A conservation easement is an agreement between a landowner and a qualified organization that establishes the future uses of a property, consistent with the landowner’s values. Essentially, conservation easements are voluntary restrictions on the use of privately owned land, generally designed to be appropriate to the specific circumstances and concerns of both the landowner and the easement holder.
SRT works with landowners to design easement provisions allowing continued economic use of their land, while conserving the land’s important natural features. As a result, no two conservation easements are alike.
Conservation easements are based on the idea that when people own land, they own rights that go with the property – such as the right to graze cattle, hunt, erect a home, subdivide or extract minerals. By voluntarily limiting some of these activities, a conservation easement allows you as a landowner to retain private ownership while also achieving other goals, like protecting your family's viable ranching operation, preserving open space or conserving habitat for wildlife. Typically, a conservation easement limits subdivision and non-agricultural, commercial uses.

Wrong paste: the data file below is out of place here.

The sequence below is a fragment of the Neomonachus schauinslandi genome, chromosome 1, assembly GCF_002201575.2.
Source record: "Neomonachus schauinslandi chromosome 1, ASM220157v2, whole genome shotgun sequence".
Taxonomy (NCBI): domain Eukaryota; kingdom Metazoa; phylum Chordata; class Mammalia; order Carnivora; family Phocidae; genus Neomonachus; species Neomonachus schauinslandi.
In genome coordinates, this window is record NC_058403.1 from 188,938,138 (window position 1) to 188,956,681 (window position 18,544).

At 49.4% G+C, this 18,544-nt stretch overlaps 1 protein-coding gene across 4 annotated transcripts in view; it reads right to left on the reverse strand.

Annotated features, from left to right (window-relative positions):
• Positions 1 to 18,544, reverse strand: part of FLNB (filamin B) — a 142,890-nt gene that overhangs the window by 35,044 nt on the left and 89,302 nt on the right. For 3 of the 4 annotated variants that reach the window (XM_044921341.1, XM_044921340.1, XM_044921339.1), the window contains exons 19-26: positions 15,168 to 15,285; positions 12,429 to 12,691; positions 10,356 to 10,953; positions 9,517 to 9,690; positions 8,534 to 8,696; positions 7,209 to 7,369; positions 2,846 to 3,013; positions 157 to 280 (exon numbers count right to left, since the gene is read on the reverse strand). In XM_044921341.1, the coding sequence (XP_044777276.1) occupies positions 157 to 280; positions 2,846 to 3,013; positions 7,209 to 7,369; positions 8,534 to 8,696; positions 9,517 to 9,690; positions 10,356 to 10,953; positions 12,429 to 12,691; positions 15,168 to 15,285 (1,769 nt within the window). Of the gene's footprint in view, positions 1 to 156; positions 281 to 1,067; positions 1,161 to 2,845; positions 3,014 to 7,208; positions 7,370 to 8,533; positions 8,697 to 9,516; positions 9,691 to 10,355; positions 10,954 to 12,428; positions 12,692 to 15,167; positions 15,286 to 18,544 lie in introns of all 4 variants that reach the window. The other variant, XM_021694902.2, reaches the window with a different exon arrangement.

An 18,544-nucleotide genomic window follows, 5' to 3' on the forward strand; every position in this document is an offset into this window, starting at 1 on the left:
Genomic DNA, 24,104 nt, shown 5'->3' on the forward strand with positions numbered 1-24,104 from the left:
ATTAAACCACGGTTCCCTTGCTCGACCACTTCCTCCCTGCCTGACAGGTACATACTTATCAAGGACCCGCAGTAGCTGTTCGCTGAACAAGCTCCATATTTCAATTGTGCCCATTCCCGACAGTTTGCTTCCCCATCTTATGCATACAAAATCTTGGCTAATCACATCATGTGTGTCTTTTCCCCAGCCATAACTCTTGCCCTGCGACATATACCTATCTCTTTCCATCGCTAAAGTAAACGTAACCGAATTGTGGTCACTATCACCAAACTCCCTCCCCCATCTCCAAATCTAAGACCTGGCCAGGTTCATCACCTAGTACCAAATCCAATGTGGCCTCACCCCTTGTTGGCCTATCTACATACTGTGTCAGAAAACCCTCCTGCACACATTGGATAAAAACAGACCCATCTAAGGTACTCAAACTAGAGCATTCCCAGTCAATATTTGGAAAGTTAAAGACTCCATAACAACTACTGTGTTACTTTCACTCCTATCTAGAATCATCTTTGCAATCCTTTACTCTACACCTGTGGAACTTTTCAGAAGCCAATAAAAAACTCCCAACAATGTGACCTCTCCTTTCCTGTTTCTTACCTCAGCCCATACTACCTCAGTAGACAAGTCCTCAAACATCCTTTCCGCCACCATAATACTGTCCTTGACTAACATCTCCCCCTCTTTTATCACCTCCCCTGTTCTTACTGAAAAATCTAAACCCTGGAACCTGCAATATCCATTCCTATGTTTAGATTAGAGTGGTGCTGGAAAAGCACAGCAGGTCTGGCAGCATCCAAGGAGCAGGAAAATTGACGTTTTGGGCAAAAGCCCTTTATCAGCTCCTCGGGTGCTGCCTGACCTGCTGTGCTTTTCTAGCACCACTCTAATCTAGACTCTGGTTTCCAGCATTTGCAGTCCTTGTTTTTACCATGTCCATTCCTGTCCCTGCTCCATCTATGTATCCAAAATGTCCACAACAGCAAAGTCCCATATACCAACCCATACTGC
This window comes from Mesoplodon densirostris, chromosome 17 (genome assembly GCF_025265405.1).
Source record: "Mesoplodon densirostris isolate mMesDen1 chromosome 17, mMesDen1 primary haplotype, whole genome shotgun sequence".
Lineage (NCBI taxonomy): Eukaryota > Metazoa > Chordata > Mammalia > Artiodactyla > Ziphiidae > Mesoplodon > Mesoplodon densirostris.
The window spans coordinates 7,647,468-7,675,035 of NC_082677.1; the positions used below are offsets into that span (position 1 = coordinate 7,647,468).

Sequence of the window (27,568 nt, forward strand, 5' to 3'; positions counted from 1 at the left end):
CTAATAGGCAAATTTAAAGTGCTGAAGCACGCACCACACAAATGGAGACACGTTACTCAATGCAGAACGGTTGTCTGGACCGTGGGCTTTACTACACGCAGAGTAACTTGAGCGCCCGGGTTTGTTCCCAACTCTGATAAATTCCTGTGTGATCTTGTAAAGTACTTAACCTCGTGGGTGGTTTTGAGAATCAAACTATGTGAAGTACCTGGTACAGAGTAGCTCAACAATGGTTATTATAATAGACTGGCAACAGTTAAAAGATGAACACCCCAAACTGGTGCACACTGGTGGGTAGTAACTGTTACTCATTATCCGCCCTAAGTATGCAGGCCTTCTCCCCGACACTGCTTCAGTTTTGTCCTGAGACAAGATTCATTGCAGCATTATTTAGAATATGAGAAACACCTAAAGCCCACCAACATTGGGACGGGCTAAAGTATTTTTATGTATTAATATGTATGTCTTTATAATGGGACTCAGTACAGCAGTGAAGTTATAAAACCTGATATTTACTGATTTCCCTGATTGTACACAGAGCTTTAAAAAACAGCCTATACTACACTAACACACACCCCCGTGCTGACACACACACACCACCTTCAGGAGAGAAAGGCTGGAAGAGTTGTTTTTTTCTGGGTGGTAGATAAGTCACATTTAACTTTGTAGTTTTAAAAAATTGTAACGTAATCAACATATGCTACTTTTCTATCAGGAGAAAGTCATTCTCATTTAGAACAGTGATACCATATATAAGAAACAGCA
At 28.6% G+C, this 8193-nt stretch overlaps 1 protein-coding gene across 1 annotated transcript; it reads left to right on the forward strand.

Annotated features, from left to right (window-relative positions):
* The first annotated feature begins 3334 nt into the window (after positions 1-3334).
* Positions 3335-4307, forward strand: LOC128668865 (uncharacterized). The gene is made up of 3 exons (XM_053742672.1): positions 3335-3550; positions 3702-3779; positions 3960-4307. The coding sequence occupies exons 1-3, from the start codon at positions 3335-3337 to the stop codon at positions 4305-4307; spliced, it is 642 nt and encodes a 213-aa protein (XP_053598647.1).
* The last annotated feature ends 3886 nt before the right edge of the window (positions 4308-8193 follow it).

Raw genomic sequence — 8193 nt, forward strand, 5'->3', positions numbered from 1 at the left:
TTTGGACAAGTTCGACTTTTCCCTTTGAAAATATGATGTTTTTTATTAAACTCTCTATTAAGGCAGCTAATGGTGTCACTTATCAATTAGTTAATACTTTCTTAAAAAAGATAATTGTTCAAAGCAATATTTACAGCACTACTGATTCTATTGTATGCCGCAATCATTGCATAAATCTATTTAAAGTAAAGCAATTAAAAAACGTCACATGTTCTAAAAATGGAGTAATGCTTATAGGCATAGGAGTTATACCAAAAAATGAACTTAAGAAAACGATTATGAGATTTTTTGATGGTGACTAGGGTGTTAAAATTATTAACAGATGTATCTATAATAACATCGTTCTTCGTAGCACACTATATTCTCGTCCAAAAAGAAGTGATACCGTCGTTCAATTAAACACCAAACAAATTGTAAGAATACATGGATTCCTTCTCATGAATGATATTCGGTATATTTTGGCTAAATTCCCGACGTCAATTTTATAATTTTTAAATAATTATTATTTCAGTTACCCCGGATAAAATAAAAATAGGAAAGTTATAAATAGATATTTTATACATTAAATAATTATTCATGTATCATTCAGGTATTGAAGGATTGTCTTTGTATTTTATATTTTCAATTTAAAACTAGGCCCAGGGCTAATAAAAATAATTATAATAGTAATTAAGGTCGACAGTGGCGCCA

SRT currently holds 66 easements on 22,835.23 acres around California, and we hold deed restrictions on 2,387 acres on Bureau of Land Management land in Carrizo Plain in San Luis Obispo County.
Why Grant or Sell a Conservation Easement?
Landowners choose to donate or sell conservation easements for a variety of reasons. Often, the decision comes from the landowner’s connection to their land, and their desire to see it remain intact and used for agriculture, open space or wildlife habitat into the future. Many people also want to ensure that their children can inherit their property in its entirety. By reducing the land’s appraised value through a conservation easement, estate taxes may be lowered.
In some cases, SRT can help landowners protect their property by purchasing conservation easements and then holding the title to these easements. Landowners also can make a charitable contribution of land or conservation easements to SRT, usually qualifying them for significant income tax deductions.